Parti Lepep that has always won a majority in National Assembly elections, since the return of a multi-party system in 1993.

An opposition coalition — Linyon Demokratik Seselwa (LDS) — is however seeking to reverse the trend and has also expressed confidence that it will win a majority.

The opposition group is also fielding candidates for all 25 electoral districts. LDS is made up of four political parties including the Seychelles National Party (SNP), which boycotted the 2011 polls.

A third opposition party, the Seychelles Patriotic Movement (SPM), which is targeting two proportionate seats, but has predicted a 50-50 chance of winning one or two outright seats, has candidates for 23 of the 25 constituencies. SPM does not have candidates for Takamaka — a district in South Mahe — and St Louis — a central district.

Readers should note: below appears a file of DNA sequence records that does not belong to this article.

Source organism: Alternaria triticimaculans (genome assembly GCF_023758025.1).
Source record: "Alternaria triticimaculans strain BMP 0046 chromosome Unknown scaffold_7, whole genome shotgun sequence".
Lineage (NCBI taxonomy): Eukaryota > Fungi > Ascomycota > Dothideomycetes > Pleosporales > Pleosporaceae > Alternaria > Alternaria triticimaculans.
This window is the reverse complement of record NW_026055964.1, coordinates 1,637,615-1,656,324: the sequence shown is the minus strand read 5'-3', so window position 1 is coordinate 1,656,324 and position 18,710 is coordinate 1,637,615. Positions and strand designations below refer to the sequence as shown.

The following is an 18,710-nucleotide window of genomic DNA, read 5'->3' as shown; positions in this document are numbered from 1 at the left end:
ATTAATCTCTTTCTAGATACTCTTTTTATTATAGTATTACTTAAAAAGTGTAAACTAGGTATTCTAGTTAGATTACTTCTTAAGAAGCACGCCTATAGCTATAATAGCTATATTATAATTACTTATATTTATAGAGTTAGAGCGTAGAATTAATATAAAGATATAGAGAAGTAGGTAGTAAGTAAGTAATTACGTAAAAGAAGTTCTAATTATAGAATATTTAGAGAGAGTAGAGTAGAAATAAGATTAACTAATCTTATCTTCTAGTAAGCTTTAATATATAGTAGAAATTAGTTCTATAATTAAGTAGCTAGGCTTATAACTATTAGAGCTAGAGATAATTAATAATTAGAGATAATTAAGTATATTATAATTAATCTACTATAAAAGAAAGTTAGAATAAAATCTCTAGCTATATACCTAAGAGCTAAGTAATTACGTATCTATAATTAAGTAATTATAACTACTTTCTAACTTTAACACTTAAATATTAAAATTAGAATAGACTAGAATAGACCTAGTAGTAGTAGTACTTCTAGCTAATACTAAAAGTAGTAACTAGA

Three independent candidates are also standing in the Mont Buxton, Anse Aux pins and Au Cap districts.

Most voters SNA spoke to on Saturday said the candidates had run free and honest campaigns and that they had gotten the chance to know the aspiring representatives in their respective districts and were heading home to await the results of the election.

There are five international observer missions following the election process closely from the Commonwealth, African Union, Southern African Development Community (SADC), the Indian Ocean Commission and the Electoral Commission Forum of SADC countries.

Two local observer groups Citizens Democracy Watch Seychelles (CDWS) and the Association for Rights, Information and Democracy (Arid) have also been deploying members to the various polling stations.

This is the second time in less than a year that voters in Seychelles are heading to the polls.

A presidential election which ran into a historic run off was held in December.

The leader of Parti Lepep, President James Michel, was declared the winner with 50.15 percent of the votes against the SNP leader Wavel Ramkalawan who won 49.85 percent. Only 193 votes separated the two candidates.